A herd of fatties stuck inside their SUV, DVD player and boom boxes blaring, everyone on their mobile phones, three enormous women with tattoos, dressed in black leggings, broadcasting their “movie” on their smartphones with scowling and angry faces, never knowing how to live in the moment.

Van Nuys: A Look Back.


Van Nuys 1926. Dick Whittington Studios.

Van Nuys 1926. Dick Whittington Studios.

Van Nuys 1926. Dick Whittington Studios.

Van Nuys 1926. Dick Whittington Studios.

Van Nuys 1926. Dick Whittington Studios.

Van Nuys 1926. Dick Whittington Studios.

Another election, another possibility to change the direction of Van Nuys and reorient this community into progress and prosperity.

Over the last 100 years, men and women, with much less technology and money, managed to build, plan, create and civilize a vast, semi-arid valley, a place of schools, homes, factories, industries, churches, women’s clubs and fraternal organizations. A sense of local pride was evident, as seen in these photographs.

When people had less, it seems, they valued what they had more.

Photographs on this page are taken from the USC Digital Archives, CSUN and LAPL.
The 1926 images are from the Dick Whittington Studios now archived at USC.

Van Nuys 1926. Dick Whittington Studios.

Van Nuys 1926. Dick Whittington Studios.

California Bank Van Nuys Blvd/Sylva (circa 1925)

California Bank Van Nuys Blvd/Sylva (circa 1925)

GM Plant on Van Nuys Blvd (circa 1950)

GM Plant on Van Nuys Blvd (circa 1950)

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Van Nuys Circa 1945

Van Nuys Circa 1945

Old Van Nuys Women's Club (14852 Sylvan near Kester).  Now Eglesia de Jesuschristo.

Old Van Nuys Women’s Club (14852 Sylvan near Kester). Now Eglesia de Jesuschristo.

Van Nuys Blvd. at Friar (circa 1950). Notice diagonal parking and streetcar wiring.

Van Nuys Blvd. at Friar (circa 1950). Notice diagonal parking and streetcar wiring.

Cindy vs. Nuri


On Tuesday, July 23rd, two women, Cindy Montanez and Nuri Martinez, will face off in a special election to decide the next leader of LA’s 6th District which includes Van Nuys, Arleta and Sun Valley.

After a dozen non-productive and self-destructive years of Councilman Tony Cardenas, the district is still one of the least appealing areas of the San Fernando Valley. Downtown Van Nuys is dying, its post office closed, its shops vacant. The Van Nuys Neighborhood Council is a long-running joke, producing theatrics and anger instead of cleaning up the streets.

Why Van Nuys should continue to suffer is one of the strange mysteries of our city.

It is centrally located, adjacent to North Hollywood and Sherman Oaks, an easy commute to Woodland Hills, Studio City and Hollywood. It is served by buses and three freeways, so it certainly does not lack transportation. On many streets there are stunningly beautiful homes often used for filming movies and commercials.

The downfall of Van Nuys, which was established in 1911, began after WII when regional shopping centers replaced mom and pop stores. The widening of Van Nuys Boulevard and Victory, the elimination of diagonal parking, the ripping down of old houses to make way for large government buildings, the influx of immigrants who were poorer and less educated, the slumlords who bought up apartments and let them decay, the emptying out of legitimate business to make way for pot shops, massage parlors and bail bonds, all of these contributed to the El Crappo aura. And basically El Crappo is all one sees driving along Van Nuys Boulevard.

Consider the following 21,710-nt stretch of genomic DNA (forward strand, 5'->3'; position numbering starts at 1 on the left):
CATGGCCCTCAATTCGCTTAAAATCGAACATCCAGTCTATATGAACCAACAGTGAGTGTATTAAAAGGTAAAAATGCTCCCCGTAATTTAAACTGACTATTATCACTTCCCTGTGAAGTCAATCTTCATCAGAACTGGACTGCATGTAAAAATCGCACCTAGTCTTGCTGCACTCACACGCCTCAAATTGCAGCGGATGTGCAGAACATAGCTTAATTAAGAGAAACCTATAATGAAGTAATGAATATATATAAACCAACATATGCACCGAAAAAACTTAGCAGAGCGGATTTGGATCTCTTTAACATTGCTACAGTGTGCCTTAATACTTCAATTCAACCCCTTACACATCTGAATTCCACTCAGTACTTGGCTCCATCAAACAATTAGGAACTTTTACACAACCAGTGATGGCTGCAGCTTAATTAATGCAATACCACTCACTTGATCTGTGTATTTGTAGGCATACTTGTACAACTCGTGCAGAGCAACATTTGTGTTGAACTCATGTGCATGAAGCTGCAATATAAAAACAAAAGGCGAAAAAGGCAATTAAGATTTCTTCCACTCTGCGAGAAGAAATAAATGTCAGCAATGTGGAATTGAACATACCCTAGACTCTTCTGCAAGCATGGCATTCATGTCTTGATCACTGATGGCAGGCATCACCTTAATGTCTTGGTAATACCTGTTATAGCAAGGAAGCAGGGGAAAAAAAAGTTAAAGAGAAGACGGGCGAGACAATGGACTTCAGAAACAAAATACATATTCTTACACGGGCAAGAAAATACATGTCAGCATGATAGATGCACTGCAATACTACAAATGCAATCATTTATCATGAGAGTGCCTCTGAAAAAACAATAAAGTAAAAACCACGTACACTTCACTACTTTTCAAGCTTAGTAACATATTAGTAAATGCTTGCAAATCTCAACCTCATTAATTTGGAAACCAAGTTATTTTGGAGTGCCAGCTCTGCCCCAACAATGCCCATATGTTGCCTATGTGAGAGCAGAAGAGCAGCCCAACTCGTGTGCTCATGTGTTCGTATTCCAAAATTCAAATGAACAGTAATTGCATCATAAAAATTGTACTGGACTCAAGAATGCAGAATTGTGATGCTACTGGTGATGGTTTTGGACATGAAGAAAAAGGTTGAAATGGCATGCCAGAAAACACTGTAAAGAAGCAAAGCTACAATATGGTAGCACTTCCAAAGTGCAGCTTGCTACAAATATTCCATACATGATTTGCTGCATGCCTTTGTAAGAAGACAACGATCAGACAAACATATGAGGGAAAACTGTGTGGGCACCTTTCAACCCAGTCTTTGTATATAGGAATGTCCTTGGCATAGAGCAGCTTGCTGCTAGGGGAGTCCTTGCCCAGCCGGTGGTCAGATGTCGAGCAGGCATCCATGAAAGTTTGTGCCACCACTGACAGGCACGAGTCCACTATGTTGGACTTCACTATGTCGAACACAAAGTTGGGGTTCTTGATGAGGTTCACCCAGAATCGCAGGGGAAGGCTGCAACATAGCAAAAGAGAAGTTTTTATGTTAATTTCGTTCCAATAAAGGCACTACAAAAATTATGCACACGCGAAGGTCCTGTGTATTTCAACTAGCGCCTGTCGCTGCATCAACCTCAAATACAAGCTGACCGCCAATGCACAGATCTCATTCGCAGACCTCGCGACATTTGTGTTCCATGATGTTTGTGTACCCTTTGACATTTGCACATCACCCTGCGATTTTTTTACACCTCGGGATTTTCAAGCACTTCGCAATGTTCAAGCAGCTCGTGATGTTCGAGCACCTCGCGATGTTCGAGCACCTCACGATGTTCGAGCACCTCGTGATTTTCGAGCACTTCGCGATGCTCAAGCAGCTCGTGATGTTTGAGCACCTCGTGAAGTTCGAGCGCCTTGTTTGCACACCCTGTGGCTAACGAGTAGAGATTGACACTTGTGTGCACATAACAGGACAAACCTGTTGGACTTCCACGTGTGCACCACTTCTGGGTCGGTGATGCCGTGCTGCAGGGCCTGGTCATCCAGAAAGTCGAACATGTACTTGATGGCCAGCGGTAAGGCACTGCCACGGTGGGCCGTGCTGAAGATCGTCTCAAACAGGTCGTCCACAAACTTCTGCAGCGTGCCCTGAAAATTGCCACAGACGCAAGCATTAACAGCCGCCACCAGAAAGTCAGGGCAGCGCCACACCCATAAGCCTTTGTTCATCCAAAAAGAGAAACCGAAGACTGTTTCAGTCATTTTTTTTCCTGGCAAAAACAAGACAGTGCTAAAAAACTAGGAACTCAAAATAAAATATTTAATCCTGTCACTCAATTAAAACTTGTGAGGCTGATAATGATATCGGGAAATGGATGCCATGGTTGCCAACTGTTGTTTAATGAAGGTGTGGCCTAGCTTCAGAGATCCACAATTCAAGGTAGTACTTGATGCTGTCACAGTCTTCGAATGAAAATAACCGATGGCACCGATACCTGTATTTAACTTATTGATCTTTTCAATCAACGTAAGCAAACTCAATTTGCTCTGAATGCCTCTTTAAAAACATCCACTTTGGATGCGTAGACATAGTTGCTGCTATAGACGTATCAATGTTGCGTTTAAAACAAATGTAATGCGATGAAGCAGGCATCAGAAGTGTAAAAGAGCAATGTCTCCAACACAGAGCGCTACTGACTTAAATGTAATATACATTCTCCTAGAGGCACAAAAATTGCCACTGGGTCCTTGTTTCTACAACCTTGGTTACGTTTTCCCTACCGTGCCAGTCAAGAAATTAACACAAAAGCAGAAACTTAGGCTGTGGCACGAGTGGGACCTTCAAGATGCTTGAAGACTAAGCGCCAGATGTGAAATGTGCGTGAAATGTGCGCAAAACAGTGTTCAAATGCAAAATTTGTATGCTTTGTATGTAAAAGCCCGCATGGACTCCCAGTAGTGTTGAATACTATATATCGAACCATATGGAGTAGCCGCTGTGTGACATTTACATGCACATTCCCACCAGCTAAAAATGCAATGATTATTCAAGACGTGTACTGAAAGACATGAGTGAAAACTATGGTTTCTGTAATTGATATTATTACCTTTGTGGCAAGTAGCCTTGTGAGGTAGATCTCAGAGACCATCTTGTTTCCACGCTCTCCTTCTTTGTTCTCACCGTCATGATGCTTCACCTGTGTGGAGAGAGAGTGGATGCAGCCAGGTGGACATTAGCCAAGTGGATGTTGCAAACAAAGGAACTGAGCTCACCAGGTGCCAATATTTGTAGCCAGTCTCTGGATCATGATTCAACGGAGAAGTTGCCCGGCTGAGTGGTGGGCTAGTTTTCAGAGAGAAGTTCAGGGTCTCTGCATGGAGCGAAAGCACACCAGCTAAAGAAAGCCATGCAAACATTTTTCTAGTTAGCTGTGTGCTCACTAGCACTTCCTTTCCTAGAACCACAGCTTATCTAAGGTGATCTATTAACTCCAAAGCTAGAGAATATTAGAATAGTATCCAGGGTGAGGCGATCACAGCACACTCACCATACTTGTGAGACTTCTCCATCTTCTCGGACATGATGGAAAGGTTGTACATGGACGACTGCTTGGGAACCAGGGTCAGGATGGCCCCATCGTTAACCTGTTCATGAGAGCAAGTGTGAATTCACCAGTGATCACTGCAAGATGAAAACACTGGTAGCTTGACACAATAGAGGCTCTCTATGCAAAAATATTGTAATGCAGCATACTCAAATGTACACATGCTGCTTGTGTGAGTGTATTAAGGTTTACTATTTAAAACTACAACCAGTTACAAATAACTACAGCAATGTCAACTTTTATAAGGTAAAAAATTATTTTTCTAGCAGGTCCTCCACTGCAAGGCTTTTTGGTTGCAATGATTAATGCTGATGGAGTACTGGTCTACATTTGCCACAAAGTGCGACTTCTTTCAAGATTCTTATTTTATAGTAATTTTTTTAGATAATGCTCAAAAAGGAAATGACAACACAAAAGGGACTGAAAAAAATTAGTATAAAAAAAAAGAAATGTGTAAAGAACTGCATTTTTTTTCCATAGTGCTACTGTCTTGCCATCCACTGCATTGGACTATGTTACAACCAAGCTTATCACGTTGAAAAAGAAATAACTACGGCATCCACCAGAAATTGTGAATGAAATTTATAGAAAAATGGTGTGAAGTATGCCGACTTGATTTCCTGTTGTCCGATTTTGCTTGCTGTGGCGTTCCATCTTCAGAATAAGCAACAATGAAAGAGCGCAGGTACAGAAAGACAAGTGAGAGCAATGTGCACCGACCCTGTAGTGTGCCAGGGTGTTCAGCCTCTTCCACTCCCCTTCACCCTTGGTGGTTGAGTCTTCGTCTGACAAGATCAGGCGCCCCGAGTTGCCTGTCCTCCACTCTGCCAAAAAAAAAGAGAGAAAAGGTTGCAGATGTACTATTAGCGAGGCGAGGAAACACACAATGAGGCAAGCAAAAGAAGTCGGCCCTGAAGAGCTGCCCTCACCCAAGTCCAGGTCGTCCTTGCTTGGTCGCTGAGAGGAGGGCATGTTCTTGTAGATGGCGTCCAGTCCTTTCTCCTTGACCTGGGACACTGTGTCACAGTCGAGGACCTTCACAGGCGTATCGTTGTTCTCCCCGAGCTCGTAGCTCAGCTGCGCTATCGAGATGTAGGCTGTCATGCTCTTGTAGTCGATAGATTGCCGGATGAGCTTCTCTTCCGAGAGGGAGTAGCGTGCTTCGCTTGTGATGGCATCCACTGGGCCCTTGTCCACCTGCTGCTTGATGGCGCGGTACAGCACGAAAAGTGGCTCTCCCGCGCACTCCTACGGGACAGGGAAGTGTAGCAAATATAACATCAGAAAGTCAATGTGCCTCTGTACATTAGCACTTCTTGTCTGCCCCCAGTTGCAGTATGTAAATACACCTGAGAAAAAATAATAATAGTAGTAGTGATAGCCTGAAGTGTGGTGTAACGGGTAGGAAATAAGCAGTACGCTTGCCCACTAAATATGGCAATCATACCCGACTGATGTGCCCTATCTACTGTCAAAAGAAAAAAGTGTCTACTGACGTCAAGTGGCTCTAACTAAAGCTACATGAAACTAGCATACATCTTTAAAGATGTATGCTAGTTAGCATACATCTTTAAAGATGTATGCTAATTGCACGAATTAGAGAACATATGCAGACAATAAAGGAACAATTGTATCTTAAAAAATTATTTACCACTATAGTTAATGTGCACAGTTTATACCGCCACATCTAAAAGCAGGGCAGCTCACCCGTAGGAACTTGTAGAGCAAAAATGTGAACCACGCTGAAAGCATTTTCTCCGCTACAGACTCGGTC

Whomever wins on Tuesday, Ms. Montanez or Ms. Martinez, both ladies (I like that word) will have to dig in her heels and bring shovel-ready action to Van Nuys, and concentrate with all her might in rebuilding a civilized and thriving district that is no longer the laughing stock of Los Angeles.

The Last Old Places


Valerio w/ of Hazeltine

Valerio w/ of Hazeltine

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Valerio w/ of Hazeltine

You think you know Van Nuys.

And then some small remnant of old property appears. And you are pulled back into a long lost world: unguarded, spacious, verdant, shaded, open and expansive.

It happened a few days ago, when I was traveling on Sherman Way and turned up Katherine Avenue, west of Hazeltine, to avoid late afternoon traffic.

As I approached Valerio, I saw the old San Fernando Valley in an apparition: a few large parcels of land, shaded by large trees, a ranch house set back from the street, unenclosed by fences, iron, brick, or barking dogs.

I returned last night with Andreas from Up in the Valley to explore the neighborhood.

At 14203 Valerio, we found a long driveway, headed with a sign of a family name: “The Schaefers”, and beyond, in the distance, many rose bushes, the long exterior eaved porch; all the indicators of normalcy and domestic tranquility that once presented itself in abundance around these parts.

I was surprised that some industrious Armenian had not bought up the land, torn down the houses and erected a cul-de-sac of concrete and columns, but there it was, a lone sweet house, a place that seemed welcoming, not hostile, unafraid and hopeful, a residence of grace and generosity, without violent defenses, grotesque proportions and malingering meanness.

There were no large SUVs, pit bulls, cinderblock or steel window bars. This was Van Nuys as it once was, up until perhaps 1975, a lovely place to live.

There was a large unpicked grapefruit tree in the yard, an old tree, another symbol of the post WWII days when organic was the only type of eating, and unselfconscious Californians ate well in their own backyards.

This house and this land will probably not survive in its present incarnation much longer. If there were a Van Nuys Historical Society it might honor this home with a citation. But for now only the camera can capture what was and what still is.